The State College Area School District in April ordered a study to explore transportation changes that would occur if the administration’s extended school day proposal is implemented. The results of the study reveal the potential need for additional buses, which would affect the district’s budget by about $1 million annually.
Tyler Technologies, of Latham, N.Y., was contracted by the district to conduct the study using the company’s Versatrans routing and planning software. Merle Winn, a Tyler consultant, conducted the study and delivered the results to the district last week.
The study was conducted using the extended school day proposal that Supervisor of Elementary Education Vernon Bock presented to the school board the week after the study was ordered.
If implemented, the school day would be extended by 54 minutes. The elementary start time would be moved from 8:44 a.m. back to 8 a.m. and the day would end at 3 p.m. instead of 2:50 p.m. Middle and high school students would start at 8:40 a.m. instead of 8:10 a.m., and their day would end at 3:44 p.m. and 3:40 p.m. instead of 3:14 p.m. and 3:16 p.m., respectively.
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The study of he SCASD presented a challenge because of the rural nature of the district and the busing needs of the charter and non-public school students, according to Winn. Each day, almost 6,000 students are transported throughout the 150-square-mile district to the elementary, middle and high schools. About 800 students are transported to the charter and non-public schools.
Using the extended day proposal, the result of the study revealed that there will be no available buses for the charter and non-public schools, according to Winn.
“With the scenario the district provided, there is a need for 10 additional buses, maybe even into the low teens,” Winn said. “But even scenarios that include transporting non-public school students will require additional buses.”
The study was conducted assuming that the charter and non-public schools would not change the start times and school day length, according to SCASD Superintendent Bob O’Donnell.
O’Donnell added that he has not spoken to all of the non-public and charter schools about the school day time change, but of those he has spoken to, all are open to the change.
To handle the current transportation needs, the district owns and operates 40 buses and contracts a total of 56 buses from Brown’s Busing, Cole Transportation, Confer Transportation and Long’s Motor Buses. The contracted buses cost the district about $2.6 million annually, but according to O’Donnell, each bus does not cost the same amount due to the varying length of the runs.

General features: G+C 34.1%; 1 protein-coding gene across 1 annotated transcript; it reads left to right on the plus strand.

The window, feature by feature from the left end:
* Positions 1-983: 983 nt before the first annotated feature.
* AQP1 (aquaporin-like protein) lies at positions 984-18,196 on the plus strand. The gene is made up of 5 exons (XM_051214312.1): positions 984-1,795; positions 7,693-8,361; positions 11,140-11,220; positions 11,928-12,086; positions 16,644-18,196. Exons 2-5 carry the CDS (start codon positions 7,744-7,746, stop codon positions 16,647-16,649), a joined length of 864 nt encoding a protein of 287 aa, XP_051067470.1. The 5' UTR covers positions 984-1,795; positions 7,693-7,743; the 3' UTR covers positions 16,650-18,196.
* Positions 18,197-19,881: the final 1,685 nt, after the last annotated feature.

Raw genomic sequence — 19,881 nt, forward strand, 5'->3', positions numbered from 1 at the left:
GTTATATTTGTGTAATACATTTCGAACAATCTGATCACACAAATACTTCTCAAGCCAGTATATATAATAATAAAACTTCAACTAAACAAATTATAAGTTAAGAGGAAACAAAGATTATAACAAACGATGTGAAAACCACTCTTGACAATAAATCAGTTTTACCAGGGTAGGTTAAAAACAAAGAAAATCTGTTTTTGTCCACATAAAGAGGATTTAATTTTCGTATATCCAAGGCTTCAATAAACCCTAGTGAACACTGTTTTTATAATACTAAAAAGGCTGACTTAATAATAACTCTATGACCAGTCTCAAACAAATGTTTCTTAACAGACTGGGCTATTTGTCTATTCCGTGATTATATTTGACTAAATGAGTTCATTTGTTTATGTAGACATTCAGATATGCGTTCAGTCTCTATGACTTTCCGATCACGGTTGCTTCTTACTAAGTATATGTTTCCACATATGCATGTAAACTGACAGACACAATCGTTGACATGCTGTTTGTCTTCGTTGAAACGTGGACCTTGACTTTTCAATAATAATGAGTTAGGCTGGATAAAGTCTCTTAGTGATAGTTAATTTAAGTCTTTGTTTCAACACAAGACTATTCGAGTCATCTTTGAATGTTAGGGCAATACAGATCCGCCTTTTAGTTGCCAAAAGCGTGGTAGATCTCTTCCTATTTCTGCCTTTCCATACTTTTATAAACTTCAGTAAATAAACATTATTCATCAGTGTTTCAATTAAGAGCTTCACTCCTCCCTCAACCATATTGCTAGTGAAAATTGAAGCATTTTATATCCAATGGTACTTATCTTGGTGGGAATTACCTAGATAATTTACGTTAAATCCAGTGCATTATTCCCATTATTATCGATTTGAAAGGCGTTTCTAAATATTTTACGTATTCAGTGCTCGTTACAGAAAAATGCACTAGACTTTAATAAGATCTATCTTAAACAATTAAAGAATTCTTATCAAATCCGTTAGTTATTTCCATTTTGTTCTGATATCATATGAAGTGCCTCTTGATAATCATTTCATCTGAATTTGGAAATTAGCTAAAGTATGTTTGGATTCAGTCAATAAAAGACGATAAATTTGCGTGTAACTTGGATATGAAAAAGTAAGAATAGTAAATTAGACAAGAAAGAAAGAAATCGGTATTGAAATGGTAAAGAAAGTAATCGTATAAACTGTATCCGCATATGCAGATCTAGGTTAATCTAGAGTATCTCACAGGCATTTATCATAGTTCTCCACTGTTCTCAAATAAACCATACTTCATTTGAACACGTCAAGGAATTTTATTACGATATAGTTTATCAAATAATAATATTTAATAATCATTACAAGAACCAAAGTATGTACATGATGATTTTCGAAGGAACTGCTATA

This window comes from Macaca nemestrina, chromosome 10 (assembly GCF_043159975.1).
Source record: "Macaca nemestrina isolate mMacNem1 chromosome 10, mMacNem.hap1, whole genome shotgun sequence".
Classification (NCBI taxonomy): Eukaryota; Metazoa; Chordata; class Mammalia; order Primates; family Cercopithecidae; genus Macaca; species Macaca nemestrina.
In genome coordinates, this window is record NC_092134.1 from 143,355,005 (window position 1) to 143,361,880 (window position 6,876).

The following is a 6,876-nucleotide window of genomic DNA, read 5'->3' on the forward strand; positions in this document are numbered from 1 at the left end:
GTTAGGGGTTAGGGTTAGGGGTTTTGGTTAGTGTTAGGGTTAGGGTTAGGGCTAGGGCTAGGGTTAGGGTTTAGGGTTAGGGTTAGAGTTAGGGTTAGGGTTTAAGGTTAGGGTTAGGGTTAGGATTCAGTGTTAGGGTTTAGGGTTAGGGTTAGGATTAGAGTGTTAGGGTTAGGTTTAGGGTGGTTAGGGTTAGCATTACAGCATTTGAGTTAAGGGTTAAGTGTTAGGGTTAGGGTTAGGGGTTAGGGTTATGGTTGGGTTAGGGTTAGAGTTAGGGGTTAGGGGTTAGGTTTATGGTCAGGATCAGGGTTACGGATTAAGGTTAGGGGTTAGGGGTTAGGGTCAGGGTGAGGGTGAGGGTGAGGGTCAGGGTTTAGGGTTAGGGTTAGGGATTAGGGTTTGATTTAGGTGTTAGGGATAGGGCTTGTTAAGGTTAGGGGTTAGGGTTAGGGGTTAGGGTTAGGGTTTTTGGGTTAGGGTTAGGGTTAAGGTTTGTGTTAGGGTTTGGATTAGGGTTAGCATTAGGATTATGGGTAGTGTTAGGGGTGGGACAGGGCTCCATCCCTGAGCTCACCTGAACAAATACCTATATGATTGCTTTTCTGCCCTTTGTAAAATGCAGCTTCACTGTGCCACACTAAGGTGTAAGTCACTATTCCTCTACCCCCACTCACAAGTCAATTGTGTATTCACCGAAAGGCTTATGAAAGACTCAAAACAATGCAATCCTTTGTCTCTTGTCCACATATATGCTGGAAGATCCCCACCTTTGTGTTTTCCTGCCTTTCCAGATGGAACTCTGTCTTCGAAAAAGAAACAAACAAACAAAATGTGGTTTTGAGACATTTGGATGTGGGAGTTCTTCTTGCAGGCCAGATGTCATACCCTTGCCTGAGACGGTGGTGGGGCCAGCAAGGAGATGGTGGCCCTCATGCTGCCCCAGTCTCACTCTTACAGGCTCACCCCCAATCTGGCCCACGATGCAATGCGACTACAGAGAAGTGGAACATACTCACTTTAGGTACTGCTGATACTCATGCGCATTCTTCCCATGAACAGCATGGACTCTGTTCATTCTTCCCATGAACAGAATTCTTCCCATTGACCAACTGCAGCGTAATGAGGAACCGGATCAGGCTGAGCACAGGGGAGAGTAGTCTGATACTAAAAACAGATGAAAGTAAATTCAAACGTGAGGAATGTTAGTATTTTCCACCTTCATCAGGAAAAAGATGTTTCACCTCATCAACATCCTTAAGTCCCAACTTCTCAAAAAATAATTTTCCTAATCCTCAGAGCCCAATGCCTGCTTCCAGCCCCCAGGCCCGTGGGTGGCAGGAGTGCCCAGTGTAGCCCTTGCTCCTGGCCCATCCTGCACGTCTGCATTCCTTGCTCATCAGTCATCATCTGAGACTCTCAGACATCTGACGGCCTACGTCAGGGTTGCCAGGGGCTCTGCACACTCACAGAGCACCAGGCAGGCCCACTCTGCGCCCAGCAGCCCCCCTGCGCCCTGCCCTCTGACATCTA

If the district purchases new buses to handle the need created by the extended day, Winn said each new bus could cost nearly $100,000 each, which could impact the district’s budget by $1 million.
“Within our internal planning, we knew that this change would result in some type of increase in transportation capacity,” O’Donnell said. “Our goal is to limit the amount of increase should the time change occur.”
The contract between Tyler Technologies and SCASD limits the total price for the study to $7,000, but O’Donnell said only about half of the budgeted amount has been used.
“Our team needs to spend some time with the information we’ve received from Merle,” O’Donnell said. “It’s early in that process and we’re not sure if there will be any further study work, but we have the ability to ask him for more feedback.”
Aside from the transportation budget increase, the extended day proposal necessitates the hiring of 10 staff members, which would cost the district about $850,000 per year. O’Donnell said an increase in state funding would cover about $600,000 of the new compensation packages, but source of the remaining $250,000 has not been finalized.
The increase in transportation expenses and the addition of 10 staff members could raise the cost of implementing the extended school day plan by more than $1 million annually, but O’Donnell said the district does not expect the budget impact will raise taxes or trigger a referendum vote under the Act 1 property tax cap law.
“If costs come in higher than what we planned for, then we have a problem that we either have to resolve or the proposal can’t move forward,” O’Donnell said.
An update on the transportation study and the budget impact of the extended day proposal will be presented to the board by the end of the summer, according to O’Donnell.
A final vote on the proposal is expected in October.